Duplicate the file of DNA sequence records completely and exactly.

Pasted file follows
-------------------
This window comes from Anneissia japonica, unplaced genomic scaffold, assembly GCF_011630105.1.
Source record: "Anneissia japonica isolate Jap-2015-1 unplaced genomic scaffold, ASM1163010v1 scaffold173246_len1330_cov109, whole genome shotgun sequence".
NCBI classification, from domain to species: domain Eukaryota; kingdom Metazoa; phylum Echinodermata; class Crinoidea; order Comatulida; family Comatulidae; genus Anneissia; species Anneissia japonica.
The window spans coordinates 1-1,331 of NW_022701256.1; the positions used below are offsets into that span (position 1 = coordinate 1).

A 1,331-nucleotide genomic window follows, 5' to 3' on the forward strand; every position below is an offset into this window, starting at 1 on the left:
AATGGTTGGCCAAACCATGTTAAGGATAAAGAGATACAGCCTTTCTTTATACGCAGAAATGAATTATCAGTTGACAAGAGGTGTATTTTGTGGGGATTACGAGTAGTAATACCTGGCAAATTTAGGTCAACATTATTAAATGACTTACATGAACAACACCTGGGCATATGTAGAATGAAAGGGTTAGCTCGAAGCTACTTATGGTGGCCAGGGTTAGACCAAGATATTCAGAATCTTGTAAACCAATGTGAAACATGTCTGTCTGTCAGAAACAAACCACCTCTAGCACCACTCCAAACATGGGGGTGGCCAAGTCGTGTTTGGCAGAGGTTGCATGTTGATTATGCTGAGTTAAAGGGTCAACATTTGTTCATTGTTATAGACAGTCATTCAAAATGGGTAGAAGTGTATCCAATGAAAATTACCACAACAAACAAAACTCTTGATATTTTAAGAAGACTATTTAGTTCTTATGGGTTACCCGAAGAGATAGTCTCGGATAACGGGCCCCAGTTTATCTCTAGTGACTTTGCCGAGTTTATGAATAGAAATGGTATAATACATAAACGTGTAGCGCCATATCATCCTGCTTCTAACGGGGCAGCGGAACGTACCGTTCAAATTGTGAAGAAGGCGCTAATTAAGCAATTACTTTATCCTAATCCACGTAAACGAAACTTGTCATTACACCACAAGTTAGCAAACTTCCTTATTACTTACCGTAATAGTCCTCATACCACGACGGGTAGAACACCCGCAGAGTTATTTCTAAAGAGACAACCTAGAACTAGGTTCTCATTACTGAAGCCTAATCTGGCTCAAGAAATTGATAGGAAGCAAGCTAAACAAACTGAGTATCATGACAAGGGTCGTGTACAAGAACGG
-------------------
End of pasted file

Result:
This window comes from Anneissia japonica, unplaced genomic scaffold, assembly GCF_011630105.1.
Source record: "Anneissia japonica isolate Jap-2015-1 unplaced genomic scaffold, ASM1163010v1 scaffold173246_len1330_cov109, whole genome shotgun sequence".
NCBI classification, from domain to species: domain Eukaryota; kingdom Metazoa; phylum Echinodermata; class Crinoidea; order Comatulida; family Comatulidae; genus Anneissia; species Anneissia japonica.
The window spans coordinates 1-1,331 of NW_022701256.1; the positions used below are offsets into that span (position 1 = coordinate 1).

A 1,331-nucleotide genomic window follows, 5' to 3' on the forward strand; every position below is an offset into this window, starting at 1 on the left:
AATGGTTGGCCAAACCATGTTAAGGATAAAGAGATACAGCCTTTCTTTATACGCAGAAATGAATTATCAGTTGACAAGAGGTGTATTTTGTGGGGATTACGAGTAGTAATACCTGGCAAATTTAGGTCAACATTATTAAATGACTTACATGAACAACACCTGGGCATATGTAGAATGAAAGGGTTAGCTCGAAGCTACTTATGGTGGCCAGGGTTAGACCAAGATATTCAGAATCTTGTAAACCAATGTGAAACATGTCTGTCTGTCAGAAACAAACCACCTCTAGCACCACTCCAAACATGGGGGTGGCCAAGTCGTGTTTGGCAGAGGTTGCATGTTGATTATGCTGAGTTAAAGGGTCAACATTTGTTCATTGTTATAGACAGTCATTCAAAATGGGTAGAAGTGTATCCAATGAAAATTACCACAACAAACAAAACTCTTGATATTTTAAGAAGACTATTTAGTTCTTATGGGTTACCCGAAGAGATAGTCTCGGATAACGGGCCCCAGTTTATCTCTAGTGACTTTGCCGAGTTTATGAATAGAAATGGTATAATACATAAACGTGTAGCGCCATATCATCCTGCTTCTAACGGGGCAGCGGAACGTACCGTTCAAATTGTGAAGAAGGCGCTAATTAAGCAATTACTTTATCCTAATCCACGTAAACGAAACTTGTCATTACACCACAAGTTAGCAAACTTCCTTATTACTTACCGTAATAGTCCTCATACCACGACGGGTAGAACACCCGCAGAGTTATTTCTAAAGAGACAACCTAGAACTAGGTTCTCATTACTGAAGCCTAATCTGGCTCAAGAAATTGATAGGAAGCAAGCTAAACAAACTGAGTATCATGACAAGGGTCGTGTACAAGAACGG